Raychelle Burks, PhD
Associate Professor - Department of Chemistry - American University
7:00 - 8:30 PM, Friday, May 21
Are you a chemist that loves to play the game of thrones, trekking across the stars, marveling at superheroes, and shambling along with the walking dead? The intersection of pop culture and science offers us limitless opportunities communicate within both our areas of scientific expertise and our fandoms. Join Dr. Burks in exploring how the intersection of fandoms and science allows for authentic communication, knowledge building, mutually beneficial dialogue, and - importantly - fun!
QUESTIONS OR NON-WEB RESERVATIONS? Please contact the Section Office via phone (847-391-9091) or email ([email protected]).
BIOGRAPHYAfter working in a crime lab, Dr. Burks returned to academia, teaching, and forensic science research. Her research team is focused on the development of colorimetric and luminescent sensor arrays for the detection of analytes of mainly forensic and national security interests with accompanying image and chemometric analysis. Beyond the bench, Dr. Burks is a popular science communicator appearing regularly on TV, radio, podcasts, and print outlets. Most recently, she was a series regular in the Smithsonian Channel show "The Curious Life and Death Of..." and writes a science-meets-true crime column called “Trace Analysis” for Chemistry World. In 2020, she was awarded the American Chemical Society's Grady - Stack Award for Interpreting Chemistry for the Public.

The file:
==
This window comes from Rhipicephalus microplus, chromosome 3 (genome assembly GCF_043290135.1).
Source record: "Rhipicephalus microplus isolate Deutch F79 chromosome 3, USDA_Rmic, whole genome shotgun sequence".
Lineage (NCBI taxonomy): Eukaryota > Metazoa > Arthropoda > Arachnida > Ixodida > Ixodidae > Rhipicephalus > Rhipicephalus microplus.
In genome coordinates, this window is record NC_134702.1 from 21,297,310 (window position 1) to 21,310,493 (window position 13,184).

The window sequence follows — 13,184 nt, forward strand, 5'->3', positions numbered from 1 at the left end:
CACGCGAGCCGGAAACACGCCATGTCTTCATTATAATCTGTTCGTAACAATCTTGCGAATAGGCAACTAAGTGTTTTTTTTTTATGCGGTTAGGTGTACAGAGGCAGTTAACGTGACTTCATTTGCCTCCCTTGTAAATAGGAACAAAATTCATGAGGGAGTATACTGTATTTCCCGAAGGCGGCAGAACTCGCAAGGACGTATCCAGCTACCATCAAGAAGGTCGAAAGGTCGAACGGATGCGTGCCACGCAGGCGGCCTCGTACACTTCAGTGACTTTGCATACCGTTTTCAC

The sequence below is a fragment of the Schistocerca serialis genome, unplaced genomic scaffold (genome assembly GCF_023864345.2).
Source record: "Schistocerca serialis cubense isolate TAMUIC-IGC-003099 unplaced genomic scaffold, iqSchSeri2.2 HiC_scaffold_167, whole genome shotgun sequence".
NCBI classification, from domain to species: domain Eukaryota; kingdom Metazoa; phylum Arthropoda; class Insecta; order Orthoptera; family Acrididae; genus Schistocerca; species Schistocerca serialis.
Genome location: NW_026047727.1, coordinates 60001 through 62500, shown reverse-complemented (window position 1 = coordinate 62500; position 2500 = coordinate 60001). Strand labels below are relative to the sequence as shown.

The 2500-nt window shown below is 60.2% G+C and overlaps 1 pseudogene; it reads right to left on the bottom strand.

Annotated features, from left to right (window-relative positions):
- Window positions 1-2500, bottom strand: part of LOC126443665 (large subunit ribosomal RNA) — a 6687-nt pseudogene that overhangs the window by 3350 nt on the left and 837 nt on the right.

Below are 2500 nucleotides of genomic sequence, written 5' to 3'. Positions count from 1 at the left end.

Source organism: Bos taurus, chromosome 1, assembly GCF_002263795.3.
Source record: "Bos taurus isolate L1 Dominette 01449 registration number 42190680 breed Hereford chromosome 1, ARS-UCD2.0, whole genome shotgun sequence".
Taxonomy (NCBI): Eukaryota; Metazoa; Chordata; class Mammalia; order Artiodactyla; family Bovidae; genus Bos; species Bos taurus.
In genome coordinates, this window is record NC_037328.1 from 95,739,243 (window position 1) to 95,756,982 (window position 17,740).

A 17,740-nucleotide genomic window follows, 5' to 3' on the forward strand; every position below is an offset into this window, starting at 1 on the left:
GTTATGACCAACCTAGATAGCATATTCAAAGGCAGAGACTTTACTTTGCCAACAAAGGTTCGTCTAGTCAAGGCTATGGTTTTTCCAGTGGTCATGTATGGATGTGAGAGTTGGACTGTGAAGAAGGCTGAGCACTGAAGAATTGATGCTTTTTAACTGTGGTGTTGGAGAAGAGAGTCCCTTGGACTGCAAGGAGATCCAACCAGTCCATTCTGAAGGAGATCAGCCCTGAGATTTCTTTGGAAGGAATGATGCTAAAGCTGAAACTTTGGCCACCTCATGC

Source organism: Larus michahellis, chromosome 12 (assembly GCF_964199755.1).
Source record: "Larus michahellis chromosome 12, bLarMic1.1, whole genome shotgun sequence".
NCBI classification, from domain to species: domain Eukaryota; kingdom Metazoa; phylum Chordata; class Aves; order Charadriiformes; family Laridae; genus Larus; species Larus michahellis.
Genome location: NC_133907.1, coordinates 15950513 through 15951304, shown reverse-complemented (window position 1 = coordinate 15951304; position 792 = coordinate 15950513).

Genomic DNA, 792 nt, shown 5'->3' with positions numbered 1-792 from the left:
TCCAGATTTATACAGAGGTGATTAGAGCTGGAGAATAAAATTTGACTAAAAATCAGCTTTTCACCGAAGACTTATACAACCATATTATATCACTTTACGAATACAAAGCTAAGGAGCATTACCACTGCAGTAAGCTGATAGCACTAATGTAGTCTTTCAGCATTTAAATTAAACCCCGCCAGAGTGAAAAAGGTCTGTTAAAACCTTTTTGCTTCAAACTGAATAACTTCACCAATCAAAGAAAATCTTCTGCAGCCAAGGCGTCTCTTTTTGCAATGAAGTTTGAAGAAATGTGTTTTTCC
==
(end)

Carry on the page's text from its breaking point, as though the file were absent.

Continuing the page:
TEACHERS! All K-12 educators can receive continuing education credits for attending our meetings. When registering, use the "Registration with CPDU/CE credit" ticket
$0.00 Member registration
$0.00 Guest registration
$0.00 Registration WITH CPDU / PD Credit
$1.00 Individual Donation (flexible amount)
$1.00 Company Sponsorship (flexible amount)
$1.00 Donation to Project SEED (flexible amount)
SAVE THE DATE:
- Friday, June 18 -
* Check chicagoacs.org for the most up to date information
View Past Monthly Meeting Programs on Video
Videos of recent presentations can be accessed via the Chicago ACS Section website at chicagoacs.org / Events / Videos of Past Meetings or by going directly to:
Open to Section Members, Held Virtually
Thursday, May 6
Thursday, June 10
Thursday, August 5
Please contact the Section Office via phone (847-391-9091) or email ([email protected]) if you wish to attend a board meeting.
Chicago ACS Section seeks volunteers to work on bulletin
Do you have a talent for writing, editing, creating, formatting, collaborating or publishing . . . or all of the above?
Put your skills to work on the Chicago Section’s flagship monthly newsletter, The Chemical Bulletin!
Contact Sherri at [email protected] today — We need you!
Call for Abstracts: